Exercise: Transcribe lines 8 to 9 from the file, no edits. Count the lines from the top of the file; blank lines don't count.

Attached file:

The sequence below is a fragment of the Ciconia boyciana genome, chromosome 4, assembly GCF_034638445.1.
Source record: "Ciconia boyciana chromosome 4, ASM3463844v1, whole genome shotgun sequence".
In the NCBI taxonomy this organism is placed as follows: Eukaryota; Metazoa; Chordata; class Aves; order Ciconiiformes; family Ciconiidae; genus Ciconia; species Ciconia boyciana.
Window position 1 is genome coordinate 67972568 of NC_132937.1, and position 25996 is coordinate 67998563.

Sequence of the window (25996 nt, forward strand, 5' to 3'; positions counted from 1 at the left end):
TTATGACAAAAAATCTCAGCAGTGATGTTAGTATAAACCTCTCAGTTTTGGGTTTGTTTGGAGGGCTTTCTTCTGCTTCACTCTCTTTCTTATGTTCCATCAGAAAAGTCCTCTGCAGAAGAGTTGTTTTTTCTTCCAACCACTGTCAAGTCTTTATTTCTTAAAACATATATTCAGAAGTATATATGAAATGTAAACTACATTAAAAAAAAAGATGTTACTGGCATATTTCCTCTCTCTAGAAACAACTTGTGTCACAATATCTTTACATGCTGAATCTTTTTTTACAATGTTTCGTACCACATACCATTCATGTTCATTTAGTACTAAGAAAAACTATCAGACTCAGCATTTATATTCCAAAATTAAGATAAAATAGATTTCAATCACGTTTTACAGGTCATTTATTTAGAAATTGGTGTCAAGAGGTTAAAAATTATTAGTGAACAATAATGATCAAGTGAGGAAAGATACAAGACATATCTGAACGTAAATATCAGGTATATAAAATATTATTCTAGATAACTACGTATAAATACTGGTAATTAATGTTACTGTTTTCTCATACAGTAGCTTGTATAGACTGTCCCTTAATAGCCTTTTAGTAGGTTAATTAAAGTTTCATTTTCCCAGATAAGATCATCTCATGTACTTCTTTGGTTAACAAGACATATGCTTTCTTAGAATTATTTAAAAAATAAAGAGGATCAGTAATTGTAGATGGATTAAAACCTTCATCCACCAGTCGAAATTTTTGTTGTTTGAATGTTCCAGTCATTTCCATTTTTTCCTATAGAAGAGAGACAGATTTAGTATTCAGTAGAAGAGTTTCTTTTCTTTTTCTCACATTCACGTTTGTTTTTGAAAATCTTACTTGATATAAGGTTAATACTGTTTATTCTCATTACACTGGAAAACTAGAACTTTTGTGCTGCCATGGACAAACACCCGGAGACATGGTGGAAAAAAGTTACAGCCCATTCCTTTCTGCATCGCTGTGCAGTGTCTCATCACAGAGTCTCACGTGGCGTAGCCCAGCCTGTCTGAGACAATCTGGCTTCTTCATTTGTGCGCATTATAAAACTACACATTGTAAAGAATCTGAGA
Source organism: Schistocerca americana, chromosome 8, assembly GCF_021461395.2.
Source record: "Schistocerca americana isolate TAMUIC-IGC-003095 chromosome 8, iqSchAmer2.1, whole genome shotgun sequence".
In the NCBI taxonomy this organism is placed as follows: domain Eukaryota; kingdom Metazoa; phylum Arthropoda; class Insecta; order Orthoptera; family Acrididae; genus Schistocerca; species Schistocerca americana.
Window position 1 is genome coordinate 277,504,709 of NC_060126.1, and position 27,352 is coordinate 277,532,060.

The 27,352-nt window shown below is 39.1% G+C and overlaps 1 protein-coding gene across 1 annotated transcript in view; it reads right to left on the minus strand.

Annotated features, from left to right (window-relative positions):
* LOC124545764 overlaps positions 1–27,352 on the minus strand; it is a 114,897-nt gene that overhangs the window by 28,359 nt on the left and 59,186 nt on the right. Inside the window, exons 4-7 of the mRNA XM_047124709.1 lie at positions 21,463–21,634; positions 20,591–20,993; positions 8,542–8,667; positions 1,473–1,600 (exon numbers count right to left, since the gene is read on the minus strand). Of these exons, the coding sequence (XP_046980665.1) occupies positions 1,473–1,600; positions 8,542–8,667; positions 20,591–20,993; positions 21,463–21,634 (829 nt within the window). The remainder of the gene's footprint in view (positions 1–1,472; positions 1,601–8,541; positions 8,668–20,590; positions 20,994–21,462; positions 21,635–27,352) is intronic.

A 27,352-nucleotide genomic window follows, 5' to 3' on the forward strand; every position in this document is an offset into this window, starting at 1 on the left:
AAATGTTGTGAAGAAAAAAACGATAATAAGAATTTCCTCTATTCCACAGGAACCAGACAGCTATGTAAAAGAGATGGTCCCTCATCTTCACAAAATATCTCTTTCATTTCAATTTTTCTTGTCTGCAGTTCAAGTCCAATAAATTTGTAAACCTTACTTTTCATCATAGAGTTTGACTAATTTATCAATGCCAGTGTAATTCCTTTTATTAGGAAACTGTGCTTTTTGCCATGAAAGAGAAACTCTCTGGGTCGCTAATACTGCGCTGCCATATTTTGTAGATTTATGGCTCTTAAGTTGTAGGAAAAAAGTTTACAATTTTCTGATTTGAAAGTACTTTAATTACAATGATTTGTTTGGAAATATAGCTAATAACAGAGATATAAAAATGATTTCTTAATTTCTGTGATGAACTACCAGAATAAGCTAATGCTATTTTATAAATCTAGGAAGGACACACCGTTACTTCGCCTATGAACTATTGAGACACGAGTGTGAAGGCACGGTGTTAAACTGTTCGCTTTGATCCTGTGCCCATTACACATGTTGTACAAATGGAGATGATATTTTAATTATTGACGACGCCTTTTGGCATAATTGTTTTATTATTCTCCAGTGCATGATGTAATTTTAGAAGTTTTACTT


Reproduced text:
Source record: "Schistocerca americana isolate TAMUIC-IGC-003095 chromosome 8, iqSchAmer2.1, whole genome shotgun sequence".
In the NCBI taxonomy this organism is placed as follows: domain Eukaryota; kingdom Metazoa; phylum Arthropoda; class Insecta; order Orthoptera; family Acrididae; genus Schistocerca; species Schistocerca americana.